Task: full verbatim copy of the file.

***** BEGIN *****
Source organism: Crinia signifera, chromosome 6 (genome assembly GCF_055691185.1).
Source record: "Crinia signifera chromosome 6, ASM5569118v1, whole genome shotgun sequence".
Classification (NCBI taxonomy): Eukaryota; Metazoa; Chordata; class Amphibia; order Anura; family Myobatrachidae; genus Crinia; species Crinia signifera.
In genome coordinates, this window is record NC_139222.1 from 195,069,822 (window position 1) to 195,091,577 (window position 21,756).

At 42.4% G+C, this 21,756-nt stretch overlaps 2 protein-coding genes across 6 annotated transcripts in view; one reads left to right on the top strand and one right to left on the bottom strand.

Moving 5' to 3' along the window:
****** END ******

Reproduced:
Source organism: Crinia signifera, chromosome 6 (genome assembly GCF_055691185.1).
Source record: "Crinia signifera chromosome 6, ASM5569118v1, whole genome shotgun sequence".
Classification (NCBI taxonomy): Eukaryota; Metazoa; Chordata; class Amphibia; order Anura; family Myobatrachidae; genus Crinia; species Crinia signifera.
In genome coordinates, this window is record NC_139222.1 from 195,069,822 (window position 1) to 195,091,577 (window position 21,756).

At 42.4% G+C, this 21,756-nt stretch overlaps 2 protein-coding genes across 6 annotated transcripts in view; one reads left to right on the top strand and one right to left on the bottom strand.

Moving 5' to 3' along the window: